Friday, December 29, 2006
Tuesday, December 26, 2006
After raising kids, sending them to college, watching them raise their own families, a group of mothers (retired school teachers) re-live moments of youth!
This year, there were fewer faces around as we celebrate the Noche Buena and it was a bit lonelier. A cousin and her family left for the United States to work. Another cousin is in Dubai. While a brother is in Taiwan. Although you are not here with us physically, you are all present in our hearts as we celebrate Christmas. But of course, nothing can compare with having your presence with us. We miss your laughter...
Friday, December 22, 2006
Here is my story…
I went from being someone indifferent to being totally over-zealous in my blog. Armed with total ignorance of website designing and everything that there is to it, I have tried to read instructions from the internet maybe a thousand times in the hope of being able to fully digest them. But still I could not comprehend a lot of things. I thought the writing part would be a breeze, but I could not stop myself from re-writing things a million times over, because I was afraid my write-ups were incomprehensible. From all my readings about Blog designs, the only words I could remember are “tweak” and “widgets” because they sound cute. But honestly I am still piecing the two together. But am I giving up? Nope! I guess I will still be around for years (?). Hopefully.
Thursday, December 21, 2006
Sunday, December 17, 2006
Buwad danggit (dried fish) is a favorite not only among the Bisaya but it has also won the hearts of the Manilenos. To cook a perfect buwad nga danggit is not to over-cook it. Just heat some oil, drop the danggit and tossed it around for a few seconds, and voila! It would be perfectly crunchy. It is best with suka nga may siling kulikot.
Used to be sold only in tiangge (as in real market), but they have now invaded the air-conditioned supermarkets as well. However if anyone would like to buy in big volumes, it is advisable to buy in Tabo-an where one can still haggle for some hangyo (or discounts). There are some other dried fish actually, but some of them are too salty for my taste. This is the reason why buwad danggit has an edge over the others, because it is not too salty and not too overpowering. But unlike other buwad which can be used to complete other dishes like as part of utan bisaya or utang monggos, buwad danggit is best eaten alone on its own merit.
(I forgot to mention the most important thing. One is advised to eat kinamot for this dish to enjoy it fully. It means best eaten with bare hands. Just make sure that you will wash your hands thoroughly after eating...hahahaha!)
This is how tinuwang isda is cooked. It is the first dish I learned to cook as a young girl because all I have to do then is simply drop the fish and the panakot (or spices) in the boiling water, then wait for a few more minutes and presto! I 'm done with my cooking.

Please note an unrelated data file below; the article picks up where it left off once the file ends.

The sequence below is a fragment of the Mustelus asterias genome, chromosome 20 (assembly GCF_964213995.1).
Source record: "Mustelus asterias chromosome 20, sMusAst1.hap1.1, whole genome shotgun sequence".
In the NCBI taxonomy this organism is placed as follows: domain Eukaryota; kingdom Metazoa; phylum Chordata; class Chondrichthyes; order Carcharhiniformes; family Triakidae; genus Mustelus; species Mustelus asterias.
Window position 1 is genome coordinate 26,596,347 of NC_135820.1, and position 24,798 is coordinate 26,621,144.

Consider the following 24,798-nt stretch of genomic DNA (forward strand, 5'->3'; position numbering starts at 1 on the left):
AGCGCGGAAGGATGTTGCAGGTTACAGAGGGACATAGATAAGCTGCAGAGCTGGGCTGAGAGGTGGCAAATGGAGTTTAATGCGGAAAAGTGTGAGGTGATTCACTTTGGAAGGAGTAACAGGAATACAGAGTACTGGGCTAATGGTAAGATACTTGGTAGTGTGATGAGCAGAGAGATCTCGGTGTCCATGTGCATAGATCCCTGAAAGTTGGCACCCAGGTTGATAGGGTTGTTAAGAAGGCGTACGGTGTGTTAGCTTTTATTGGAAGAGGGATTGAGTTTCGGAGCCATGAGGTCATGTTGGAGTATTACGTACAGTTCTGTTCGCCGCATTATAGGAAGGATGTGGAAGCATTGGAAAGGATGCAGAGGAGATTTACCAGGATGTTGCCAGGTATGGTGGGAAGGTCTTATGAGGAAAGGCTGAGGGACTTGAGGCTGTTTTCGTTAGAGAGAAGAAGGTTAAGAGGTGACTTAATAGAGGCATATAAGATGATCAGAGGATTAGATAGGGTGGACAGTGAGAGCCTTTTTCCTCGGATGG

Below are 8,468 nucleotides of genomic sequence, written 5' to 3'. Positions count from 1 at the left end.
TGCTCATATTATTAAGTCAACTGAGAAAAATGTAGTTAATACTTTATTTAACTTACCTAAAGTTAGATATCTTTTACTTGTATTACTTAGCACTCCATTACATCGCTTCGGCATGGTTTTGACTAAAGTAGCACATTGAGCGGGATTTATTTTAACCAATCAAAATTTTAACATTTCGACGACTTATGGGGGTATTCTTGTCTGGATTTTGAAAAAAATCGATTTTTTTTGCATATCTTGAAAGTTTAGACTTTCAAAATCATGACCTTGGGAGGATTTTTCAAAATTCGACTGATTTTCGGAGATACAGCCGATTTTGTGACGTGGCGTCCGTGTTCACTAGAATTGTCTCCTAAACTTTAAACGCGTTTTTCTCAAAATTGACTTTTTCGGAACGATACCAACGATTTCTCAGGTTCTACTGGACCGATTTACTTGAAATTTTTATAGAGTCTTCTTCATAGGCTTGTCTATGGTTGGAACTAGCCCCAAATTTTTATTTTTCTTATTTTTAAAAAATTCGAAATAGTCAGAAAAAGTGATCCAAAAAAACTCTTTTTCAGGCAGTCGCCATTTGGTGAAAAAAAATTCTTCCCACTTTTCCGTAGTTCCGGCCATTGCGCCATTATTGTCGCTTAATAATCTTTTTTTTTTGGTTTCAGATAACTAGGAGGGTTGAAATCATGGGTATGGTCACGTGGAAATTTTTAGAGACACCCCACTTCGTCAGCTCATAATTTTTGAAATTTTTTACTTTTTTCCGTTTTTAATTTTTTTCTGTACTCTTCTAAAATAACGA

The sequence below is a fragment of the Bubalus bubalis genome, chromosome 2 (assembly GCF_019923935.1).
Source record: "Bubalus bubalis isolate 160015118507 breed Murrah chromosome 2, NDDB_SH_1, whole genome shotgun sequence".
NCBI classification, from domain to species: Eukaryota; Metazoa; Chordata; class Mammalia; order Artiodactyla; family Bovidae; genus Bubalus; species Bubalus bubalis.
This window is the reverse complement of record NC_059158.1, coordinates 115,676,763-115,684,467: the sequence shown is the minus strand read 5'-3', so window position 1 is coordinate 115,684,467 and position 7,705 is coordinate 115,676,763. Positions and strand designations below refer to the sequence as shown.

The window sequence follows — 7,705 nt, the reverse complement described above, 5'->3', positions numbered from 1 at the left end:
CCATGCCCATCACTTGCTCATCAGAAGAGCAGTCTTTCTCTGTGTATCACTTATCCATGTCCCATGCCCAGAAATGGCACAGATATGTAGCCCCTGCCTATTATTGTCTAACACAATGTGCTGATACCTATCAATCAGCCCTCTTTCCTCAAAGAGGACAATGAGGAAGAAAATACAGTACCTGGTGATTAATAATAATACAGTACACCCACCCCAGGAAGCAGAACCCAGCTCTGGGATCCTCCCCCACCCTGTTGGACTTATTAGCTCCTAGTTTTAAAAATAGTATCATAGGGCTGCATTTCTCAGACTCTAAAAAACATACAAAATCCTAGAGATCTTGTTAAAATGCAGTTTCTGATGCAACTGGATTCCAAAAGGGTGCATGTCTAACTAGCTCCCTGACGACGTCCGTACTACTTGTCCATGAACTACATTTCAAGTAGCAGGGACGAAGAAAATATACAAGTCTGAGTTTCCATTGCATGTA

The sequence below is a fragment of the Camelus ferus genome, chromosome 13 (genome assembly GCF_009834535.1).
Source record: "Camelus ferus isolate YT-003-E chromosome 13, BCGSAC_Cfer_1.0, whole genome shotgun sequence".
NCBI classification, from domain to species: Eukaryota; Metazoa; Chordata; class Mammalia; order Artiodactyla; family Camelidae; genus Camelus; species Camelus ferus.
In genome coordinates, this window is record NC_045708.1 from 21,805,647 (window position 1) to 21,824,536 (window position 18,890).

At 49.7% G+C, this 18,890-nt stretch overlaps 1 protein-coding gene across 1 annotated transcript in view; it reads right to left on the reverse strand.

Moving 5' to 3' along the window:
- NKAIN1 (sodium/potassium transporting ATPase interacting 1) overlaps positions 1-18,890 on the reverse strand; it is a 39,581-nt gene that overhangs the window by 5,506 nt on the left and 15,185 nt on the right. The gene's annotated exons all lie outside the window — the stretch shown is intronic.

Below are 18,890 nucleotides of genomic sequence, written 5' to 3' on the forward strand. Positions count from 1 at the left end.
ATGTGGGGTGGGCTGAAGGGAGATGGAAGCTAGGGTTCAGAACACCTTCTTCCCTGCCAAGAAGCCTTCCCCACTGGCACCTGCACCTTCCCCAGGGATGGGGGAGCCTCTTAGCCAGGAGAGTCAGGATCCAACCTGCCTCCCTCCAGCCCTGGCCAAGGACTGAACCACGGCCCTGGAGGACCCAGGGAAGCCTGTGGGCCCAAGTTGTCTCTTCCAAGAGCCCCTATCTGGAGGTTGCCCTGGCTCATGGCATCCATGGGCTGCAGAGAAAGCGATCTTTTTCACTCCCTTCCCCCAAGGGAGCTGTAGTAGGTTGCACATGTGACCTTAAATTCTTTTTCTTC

But that is not the end of the story. When I got older, I learned that the secret to a real good tinuwa is in the fish. Got to have it fresh because it is the fish that will give the soup its distinct taste. When one can afford, one can choose the likes of lapu-lapu , tangigue, mamsa and other big fishes with white meat (mga isda nga hiniwa or sliced fishes). However for us ordinary folks, we can readily settle for smaller fishes like anduhaw or tamarong.
The spices are sliced tomatoes, green onions (although sometimes I used the bulb onions), sili (medium green pepper) and tangad (or lemon grass). Okay, the lemon grass lives up to its name by giving out a lemony scent, but it is the green sili that perfects the aroma and gives the tinuwa that hot sting. How hot it is going to be will depend on the cook’s discretion. A few more sili could be added to make it really HOT! One could stop there already. But other people would like to add ginger. And then, for the true blue Bisaya, lukot (or sea weed) is added to complete the dish.
Actually one can make a hundred and one variations by simply adding some vegetables here and there, the most common vegetables of which are kamunggay and agbati. However most often people would prefer to keep it very simple, so that only the flavor of the fish will be the most dominant feature. This simple dish is actually a favorite in all social classes. The only difference would lie in the choice of fishes. Otherwise, it is a leveler of sorts. For a Bisaya “makalipay ug maayo ang makahigop ug init nga sabaw aron panington ug bugbog” (sipping hot soup can give happiness to a Bisaya, especially when one breaks out in sweats). I am not sure if I have translated it correctly. But just try to get the gist. Thanks!
Saturday, December 16, 2006
I have been quite busy this past month tinkering with my website. I got into an epiphany of sorts and realized it was getting lonely blogging alone, so I decided it was about time to get in touch with fellow bloggers who share the same interests. In fact I have become ambitious and experimented doing some link exchanges although I am not sure of my site’s acceptance since it does not have any traffic to boast of. I just wish those communities I am interested in, will be patient with me.
My site is actually just a one-page blog, but because I am not a techie and never knew anything about web designing, I am totally dependent on Blogger.com. Sometimes I wish I could add some pages or rearrange some topics or articles. There are actually a thousand and one things I wanted to inject to my Blog because I want to bring it to a new level, but unfortunately I don’t know how to go about it. Anyhow, while I am mulling on my next move, I will just have to continue blogging on….
By the way, I just might take a Christmas break…
Monday, December 11, 2006
Friday, December 08, 2006
Friday, December 01, 2006